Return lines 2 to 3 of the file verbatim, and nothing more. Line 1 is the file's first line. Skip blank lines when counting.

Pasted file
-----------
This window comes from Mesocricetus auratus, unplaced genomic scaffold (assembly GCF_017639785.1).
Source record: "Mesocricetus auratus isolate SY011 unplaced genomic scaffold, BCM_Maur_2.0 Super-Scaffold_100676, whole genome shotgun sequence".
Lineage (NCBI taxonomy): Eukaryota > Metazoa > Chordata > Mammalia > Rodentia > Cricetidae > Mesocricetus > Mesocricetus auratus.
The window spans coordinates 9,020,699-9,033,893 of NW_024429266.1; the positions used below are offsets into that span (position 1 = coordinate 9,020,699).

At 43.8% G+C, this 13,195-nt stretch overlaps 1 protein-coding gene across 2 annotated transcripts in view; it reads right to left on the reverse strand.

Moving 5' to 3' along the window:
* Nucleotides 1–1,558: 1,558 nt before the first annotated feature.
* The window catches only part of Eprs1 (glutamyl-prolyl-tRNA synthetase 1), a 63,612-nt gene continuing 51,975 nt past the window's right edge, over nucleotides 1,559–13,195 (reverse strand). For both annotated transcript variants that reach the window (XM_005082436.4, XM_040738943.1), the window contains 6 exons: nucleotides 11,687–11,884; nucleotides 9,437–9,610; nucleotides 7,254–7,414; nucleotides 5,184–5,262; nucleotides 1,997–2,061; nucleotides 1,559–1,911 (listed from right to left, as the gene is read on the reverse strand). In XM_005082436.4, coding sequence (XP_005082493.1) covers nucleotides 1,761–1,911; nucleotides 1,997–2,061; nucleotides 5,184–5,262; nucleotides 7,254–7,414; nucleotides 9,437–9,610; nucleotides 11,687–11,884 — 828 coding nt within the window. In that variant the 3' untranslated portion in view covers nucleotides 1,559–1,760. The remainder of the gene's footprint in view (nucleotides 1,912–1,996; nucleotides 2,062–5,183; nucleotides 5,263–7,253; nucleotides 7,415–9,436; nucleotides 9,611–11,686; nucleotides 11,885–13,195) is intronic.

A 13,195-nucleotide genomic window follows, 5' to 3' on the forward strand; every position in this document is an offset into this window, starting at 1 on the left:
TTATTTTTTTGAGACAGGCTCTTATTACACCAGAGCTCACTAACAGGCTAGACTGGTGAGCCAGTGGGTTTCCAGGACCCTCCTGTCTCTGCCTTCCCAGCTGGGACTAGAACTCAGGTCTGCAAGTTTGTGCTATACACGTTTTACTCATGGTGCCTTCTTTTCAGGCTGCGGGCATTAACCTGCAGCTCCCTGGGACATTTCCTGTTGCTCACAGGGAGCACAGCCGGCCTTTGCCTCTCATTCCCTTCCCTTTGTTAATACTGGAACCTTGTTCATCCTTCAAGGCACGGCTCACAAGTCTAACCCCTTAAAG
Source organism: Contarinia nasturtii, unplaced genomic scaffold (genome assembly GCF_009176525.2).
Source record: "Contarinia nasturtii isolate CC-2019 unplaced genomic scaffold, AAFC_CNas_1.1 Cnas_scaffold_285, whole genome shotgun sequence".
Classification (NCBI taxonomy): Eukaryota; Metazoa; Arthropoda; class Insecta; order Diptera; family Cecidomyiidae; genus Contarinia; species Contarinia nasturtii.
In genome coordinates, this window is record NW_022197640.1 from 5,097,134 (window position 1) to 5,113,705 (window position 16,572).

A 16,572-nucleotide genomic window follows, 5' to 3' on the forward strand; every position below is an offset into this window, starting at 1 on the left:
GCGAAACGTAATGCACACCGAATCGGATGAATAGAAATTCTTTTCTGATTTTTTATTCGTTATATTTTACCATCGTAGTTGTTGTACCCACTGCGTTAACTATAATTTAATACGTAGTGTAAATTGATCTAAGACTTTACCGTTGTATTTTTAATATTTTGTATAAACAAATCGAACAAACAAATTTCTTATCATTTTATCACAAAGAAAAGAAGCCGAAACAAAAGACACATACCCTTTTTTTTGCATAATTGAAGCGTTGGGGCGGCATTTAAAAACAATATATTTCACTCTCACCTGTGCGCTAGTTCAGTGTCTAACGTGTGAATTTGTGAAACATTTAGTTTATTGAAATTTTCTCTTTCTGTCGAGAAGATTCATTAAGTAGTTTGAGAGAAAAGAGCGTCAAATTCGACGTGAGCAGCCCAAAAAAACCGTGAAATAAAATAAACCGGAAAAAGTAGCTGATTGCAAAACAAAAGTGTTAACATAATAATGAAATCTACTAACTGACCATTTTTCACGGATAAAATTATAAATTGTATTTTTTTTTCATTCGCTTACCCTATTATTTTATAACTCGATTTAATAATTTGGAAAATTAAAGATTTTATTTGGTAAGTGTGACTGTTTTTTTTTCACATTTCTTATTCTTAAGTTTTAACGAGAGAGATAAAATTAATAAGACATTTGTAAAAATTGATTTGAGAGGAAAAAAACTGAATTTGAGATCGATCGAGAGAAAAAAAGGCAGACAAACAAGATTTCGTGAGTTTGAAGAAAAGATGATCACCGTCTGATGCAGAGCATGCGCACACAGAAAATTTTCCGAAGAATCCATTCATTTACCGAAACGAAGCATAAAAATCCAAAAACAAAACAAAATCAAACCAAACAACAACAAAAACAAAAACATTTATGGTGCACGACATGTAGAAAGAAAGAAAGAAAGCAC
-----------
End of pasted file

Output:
Source record: "Mesocricetus auratus isolate SY011 unplaced genomic scaffold, BCM_Maur_2.0 Super-Scaffold_100676, whole genome shotgun sequence".
Lineage (NCBI taxonomy): Eukaryota > Metazoa > Chordata > Mammalia > Rodentia > Cricetidae > Mesocricetus > Mesocricetus auratus.